For kids aged 5 and up, this is a challenging memory game, travel game, and turn taking activity. It’s also a unique way to practice the alphabet.

The steps for this activity are:

  1. The first player begins by saying, “I’m going on a trip, and I’m going to bring…” They then name an object beginning with the letter A.
  2. The second player repeats the full phrase, the object beginning with the letter A, and adds an object beginning with the letter B.
  3. Continue taking turns, with each player repeating the full list of items and adding one more item each time.

Other Ways to Teach Turn-Taking

There are many simple ways you can help your child practice this important social skill—not only through turn taking games, but also in everyday moments and situations. You can:

  • Model taking turns – When you are playing with your child, make sure to take turns yourself and mention it as you do. 
  • Build turn taking into daily activities – For example, when reading a book with your child, take turns reading or turning pages. This is a great practice with our books on connection. Take turns throwing the ball for your dog or petting the cat (if you have one). Once you start looking, you’ll find endless opportunities for turn taking activities.
  • Notice and celebrate turn taking – Watch for moments to praise your child for taking turns and sharing. This can help them see turn taking as an easy and enjoyable part of interacting with others.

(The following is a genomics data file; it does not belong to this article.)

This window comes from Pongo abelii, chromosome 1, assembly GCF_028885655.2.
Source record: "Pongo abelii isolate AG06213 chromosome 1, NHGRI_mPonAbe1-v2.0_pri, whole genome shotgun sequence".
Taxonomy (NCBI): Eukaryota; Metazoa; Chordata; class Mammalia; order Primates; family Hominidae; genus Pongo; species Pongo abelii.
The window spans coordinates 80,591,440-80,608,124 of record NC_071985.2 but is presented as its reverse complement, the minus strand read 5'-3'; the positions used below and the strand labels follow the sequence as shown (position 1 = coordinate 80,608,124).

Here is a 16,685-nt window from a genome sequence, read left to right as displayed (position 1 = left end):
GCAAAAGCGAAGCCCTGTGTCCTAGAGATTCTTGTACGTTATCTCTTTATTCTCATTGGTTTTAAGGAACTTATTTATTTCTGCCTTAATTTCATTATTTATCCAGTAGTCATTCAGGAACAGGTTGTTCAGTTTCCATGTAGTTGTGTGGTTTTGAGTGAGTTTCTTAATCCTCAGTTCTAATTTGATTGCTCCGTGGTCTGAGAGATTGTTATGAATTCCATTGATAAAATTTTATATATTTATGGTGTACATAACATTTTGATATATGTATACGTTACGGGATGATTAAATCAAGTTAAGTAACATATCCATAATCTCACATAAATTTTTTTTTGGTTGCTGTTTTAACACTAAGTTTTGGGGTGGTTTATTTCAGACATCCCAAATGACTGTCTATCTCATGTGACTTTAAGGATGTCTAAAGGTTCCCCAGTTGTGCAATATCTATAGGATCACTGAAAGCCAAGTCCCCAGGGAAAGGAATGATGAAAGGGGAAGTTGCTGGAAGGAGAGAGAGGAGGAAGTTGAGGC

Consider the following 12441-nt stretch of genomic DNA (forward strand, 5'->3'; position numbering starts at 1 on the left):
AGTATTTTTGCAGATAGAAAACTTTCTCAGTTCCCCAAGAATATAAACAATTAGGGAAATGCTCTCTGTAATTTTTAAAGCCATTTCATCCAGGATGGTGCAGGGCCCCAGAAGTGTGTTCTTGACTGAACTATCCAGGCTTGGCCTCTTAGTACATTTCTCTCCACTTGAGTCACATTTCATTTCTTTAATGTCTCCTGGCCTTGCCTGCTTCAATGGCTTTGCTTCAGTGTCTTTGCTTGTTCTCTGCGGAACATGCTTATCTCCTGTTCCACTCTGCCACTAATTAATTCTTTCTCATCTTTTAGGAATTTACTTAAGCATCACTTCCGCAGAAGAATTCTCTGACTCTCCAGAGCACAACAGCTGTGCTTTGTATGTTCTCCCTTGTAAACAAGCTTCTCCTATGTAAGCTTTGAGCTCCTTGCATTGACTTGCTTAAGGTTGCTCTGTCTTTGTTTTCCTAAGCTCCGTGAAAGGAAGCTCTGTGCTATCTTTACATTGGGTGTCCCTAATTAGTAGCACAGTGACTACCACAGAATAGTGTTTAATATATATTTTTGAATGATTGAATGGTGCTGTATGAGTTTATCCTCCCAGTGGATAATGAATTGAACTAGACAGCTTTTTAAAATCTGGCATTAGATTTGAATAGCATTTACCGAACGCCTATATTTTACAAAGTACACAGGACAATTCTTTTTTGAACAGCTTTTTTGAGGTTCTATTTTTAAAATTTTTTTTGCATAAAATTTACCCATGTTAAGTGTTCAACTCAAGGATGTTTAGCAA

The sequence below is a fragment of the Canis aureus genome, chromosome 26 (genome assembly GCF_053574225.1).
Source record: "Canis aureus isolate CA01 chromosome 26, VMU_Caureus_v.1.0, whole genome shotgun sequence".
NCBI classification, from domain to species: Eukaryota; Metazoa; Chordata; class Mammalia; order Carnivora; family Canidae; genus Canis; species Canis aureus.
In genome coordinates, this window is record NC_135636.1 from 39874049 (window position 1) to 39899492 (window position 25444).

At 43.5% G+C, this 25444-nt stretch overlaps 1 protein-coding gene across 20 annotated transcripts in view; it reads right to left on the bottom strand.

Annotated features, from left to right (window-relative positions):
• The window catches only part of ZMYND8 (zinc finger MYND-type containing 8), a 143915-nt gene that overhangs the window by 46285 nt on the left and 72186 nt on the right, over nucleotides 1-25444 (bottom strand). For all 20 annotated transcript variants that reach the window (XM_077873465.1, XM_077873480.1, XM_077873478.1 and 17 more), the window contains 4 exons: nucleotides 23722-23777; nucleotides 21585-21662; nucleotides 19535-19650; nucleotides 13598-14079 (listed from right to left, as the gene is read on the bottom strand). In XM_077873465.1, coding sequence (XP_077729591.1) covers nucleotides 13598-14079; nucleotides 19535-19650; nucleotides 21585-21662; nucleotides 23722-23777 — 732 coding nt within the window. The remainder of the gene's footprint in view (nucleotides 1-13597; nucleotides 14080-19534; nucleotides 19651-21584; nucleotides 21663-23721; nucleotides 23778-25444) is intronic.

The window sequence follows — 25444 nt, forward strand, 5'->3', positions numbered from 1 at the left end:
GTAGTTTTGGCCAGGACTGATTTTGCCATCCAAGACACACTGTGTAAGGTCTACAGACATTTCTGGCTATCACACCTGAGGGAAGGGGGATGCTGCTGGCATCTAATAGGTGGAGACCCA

Support Your Child's Resilience With Slumberkins

Using games and activities to practice taking turns can give your child a chance to practice being playful with others, learn about others’ feelings through positive language skills, and find fun in taking turns together.

Finding the right support and strategies to teach your child the skills they need can be a challenge. But having some supportive tools and ideas can make it a little easier—and, like the activities above, sometimes even enjoyable

At Slumberkins, we’re dedicated to giving you the tools you need to grow strong, confident kids. From practicing calming strategies for kids to building resilience in children, we’ve got the resources to navigate any small or big emotions. Browse our collection of social-emotional learning kits and tools, like our Creatures Full of Feelings Card Game,  today to find books and toys that help kids learn and grow. 


  1. Russo Johnson, Colleen. "Tips for teaching kids how to wait until it's their turn." Today’s Family.  
  2. Warneken, Felix et al. “Collaborative partner or social tool? New evidence for young children's understanding of joint intentions in collaborative activities.” Developmental science vol. 15,1 (2012): 54-61. doi:10.1111/j.1467-7687.2011.01107.x
  3. Melis, Alicia P et al. “One for You, One for Me: Humans' Unique Turn-Taking Skills.” Psychological science vol. 27,7 (2016): 987-96. doi:10.1177/0956797616644070
  4. "5 steps for brain-building serve and return." Harvard University Center on the Developing Child.